Investing in stocks requires a broker to legally make the trade on your behalf. Low-cost firms provide only that service, but for more serious stock investing, a broker becomes a familiar, trusted figure in the investor's life - like a doctor or a barber. Just as with both of those occupations, when you find a good broker, you don't want to let them go.
Brokers do more than make trades. They offer advice, help develop your strategy and adapt that strategy as time moves on. The broker/investor relationship is about trust, and that trust should start with a meeting. In the modern age, the initial meeting can take place online. Follow this guide to conducting an online interview with your broker.
You can have a professional meeting with your broker without leaving the comfort of your own home.
Formality and Appearances
As discussed in "Why Online Meetings Are the New Normal," online meetings carry the same weight and should be treated with the same seriousness as an in-person meeting. Be on time and practice formality in speech, dress and environment. Just because you're lounging around your house doesn't mean you should dress like it. If you would shower and put on a shirt and tie for an in-person meeting, do the same here.
Don't chew gum, pay attention to grooming and be mindful of your background. The area behind you should be blank (a wall) or neat and professional (an orderly bookcase).
Part of the online call is getting to know your potential broker and letting him or her get to know you. This is the person who will be investing in stocks on your behalf - you must have a list of questions regarding his or her background and philosophy, and finally, about what you want, expect or believe. Prepare more questions than you plan to ask, and mention any philosophical or ethical issues you have regarding stock investing.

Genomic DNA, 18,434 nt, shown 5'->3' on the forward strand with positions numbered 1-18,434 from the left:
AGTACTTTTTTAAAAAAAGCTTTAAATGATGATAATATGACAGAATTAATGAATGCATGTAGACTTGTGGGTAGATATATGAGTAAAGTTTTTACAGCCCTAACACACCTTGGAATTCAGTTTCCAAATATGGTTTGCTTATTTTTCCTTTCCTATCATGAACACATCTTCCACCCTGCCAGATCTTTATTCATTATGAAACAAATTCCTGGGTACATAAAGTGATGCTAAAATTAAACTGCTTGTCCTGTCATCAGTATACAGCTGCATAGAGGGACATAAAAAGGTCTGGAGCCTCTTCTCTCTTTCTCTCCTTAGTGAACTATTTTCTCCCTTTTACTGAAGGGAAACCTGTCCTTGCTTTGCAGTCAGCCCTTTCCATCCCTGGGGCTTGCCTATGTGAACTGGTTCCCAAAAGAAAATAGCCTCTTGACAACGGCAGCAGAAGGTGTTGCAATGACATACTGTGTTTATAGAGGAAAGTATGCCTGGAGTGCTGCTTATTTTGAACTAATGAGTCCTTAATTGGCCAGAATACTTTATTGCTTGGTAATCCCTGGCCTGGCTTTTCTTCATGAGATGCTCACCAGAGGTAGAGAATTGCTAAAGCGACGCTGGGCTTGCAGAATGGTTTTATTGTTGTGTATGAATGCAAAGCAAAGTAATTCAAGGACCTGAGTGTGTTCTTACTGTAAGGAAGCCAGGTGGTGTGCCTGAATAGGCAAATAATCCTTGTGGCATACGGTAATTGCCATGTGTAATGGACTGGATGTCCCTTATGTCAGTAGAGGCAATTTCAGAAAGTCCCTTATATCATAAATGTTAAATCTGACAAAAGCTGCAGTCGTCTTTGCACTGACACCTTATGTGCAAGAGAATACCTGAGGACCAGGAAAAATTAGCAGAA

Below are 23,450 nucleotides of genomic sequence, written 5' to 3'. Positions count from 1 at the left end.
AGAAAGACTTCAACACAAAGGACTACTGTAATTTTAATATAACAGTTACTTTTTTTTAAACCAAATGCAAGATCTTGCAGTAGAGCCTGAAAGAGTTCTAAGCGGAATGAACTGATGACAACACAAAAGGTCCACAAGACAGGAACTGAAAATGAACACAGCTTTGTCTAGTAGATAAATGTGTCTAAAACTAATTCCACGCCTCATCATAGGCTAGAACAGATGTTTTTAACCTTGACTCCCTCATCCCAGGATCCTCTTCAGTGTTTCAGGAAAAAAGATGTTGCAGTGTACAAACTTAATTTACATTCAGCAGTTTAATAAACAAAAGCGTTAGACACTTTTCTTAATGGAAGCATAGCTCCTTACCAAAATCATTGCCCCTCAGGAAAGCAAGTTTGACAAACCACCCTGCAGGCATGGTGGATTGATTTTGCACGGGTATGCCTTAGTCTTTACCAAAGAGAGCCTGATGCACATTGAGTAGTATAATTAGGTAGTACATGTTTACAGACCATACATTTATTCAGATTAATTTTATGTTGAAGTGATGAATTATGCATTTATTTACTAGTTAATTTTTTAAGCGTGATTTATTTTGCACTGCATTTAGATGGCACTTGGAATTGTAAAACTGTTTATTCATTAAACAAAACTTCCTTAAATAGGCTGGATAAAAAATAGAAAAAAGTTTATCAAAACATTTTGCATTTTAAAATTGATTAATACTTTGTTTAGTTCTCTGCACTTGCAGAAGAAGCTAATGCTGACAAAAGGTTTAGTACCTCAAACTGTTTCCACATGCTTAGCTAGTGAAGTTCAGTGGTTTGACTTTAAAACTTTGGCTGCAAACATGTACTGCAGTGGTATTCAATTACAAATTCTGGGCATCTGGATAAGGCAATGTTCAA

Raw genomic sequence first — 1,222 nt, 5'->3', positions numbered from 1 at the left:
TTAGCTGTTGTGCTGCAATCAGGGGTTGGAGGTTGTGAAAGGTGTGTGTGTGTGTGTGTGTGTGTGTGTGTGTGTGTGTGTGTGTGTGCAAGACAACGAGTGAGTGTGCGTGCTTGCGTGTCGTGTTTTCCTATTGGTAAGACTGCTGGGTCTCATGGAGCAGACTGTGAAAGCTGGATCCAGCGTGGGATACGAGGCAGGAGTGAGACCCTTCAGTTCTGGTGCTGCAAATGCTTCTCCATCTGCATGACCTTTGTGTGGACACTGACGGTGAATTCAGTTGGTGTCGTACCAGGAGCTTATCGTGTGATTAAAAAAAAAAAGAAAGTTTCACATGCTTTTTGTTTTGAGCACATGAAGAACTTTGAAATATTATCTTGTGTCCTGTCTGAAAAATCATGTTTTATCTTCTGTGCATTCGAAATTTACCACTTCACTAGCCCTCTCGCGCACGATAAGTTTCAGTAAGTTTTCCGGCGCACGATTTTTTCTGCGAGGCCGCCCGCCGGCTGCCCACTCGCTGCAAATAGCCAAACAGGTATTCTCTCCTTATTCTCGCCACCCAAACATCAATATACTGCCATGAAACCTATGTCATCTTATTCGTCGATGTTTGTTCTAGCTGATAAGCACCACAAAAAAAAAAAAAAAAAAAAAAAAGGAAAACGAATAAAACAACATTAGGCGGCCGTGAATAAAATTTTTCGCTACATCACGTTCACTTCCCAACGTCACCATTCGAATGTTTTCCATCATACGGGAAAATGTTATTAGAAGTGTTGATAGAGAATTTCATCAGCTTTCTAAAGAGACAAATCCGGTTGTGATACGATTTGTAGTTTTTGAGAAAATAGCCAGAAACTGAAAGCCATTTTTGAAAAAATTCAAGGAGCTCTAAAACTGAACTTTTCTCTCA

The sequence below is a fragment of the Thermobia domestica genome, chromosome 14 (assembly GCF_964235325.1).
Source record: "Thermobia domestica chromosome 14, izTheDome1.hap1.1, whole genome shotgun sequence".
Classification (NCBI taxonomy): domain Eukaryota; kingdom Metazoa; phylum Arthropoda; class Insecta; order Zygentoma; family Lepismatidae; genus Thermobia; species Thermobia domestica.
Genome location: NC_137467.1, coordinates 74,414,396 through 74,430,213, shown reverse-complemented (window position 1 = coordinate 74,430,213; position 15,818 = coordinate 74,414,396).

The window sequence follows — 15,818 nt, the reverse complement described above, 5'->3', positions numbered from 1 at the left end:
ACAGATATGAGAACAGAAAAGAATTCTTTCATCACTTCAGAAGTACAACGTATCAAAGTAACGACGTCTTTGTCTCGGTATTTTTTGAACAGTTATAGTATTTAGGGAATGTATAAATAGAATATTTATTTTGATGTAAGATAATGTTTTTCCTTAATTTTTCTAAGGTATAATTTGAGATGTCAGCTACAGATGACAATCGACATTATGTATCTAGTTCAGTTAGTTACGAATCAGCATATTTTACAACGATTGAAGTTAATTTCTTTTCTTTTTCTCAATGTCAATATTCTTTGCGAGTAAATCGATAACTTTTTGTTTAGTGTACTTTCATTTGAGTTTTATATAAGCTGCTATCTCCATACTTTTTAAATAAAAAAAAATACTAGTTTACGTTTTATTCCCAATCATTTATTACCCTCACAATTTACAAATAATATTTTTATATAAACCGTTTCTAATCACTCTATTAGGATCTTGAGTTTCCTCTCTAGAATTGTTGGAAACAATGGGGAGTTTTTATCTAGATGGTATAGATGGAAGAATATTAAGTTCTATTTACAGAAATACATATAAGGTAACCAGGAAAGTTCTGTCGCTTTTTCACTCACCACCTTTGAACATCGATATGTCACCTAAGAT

Although you shouldn't fly by the seat of your pants, don't be too rigid, either. Prepare an outline, but let the conversation develop naturally around it. It is here that you'll find out what commission your broker makes, what percentage they'll charge you, how much their consulting services cost, what their minimums are and how account withdrawal works.
No matter how friendly you and your broker become, stock investing is business. He or she is in it to make money, as are you. You can bet that the broker has his or her bases covered regarding fees and income - you should, too.
A good broker is a trusted, long-term figure in an investor's life.
Choosing a broker is a monumental - perhaps lifelong - endeavor. It requires a meeting, but that meeting doesn't have to take place face to face. It does, however, have to be treated with the same level of seriousness and formality that a traditional meeting would carry. We've advanced so far that the technological part is now the easy part. There are a million free online meeting services with reliable VoIP video and audio - the hard part is, as it's always been, nailing the interview.
Andrew Lisa is a freelance business writer. He covers stocks, investing and small business.
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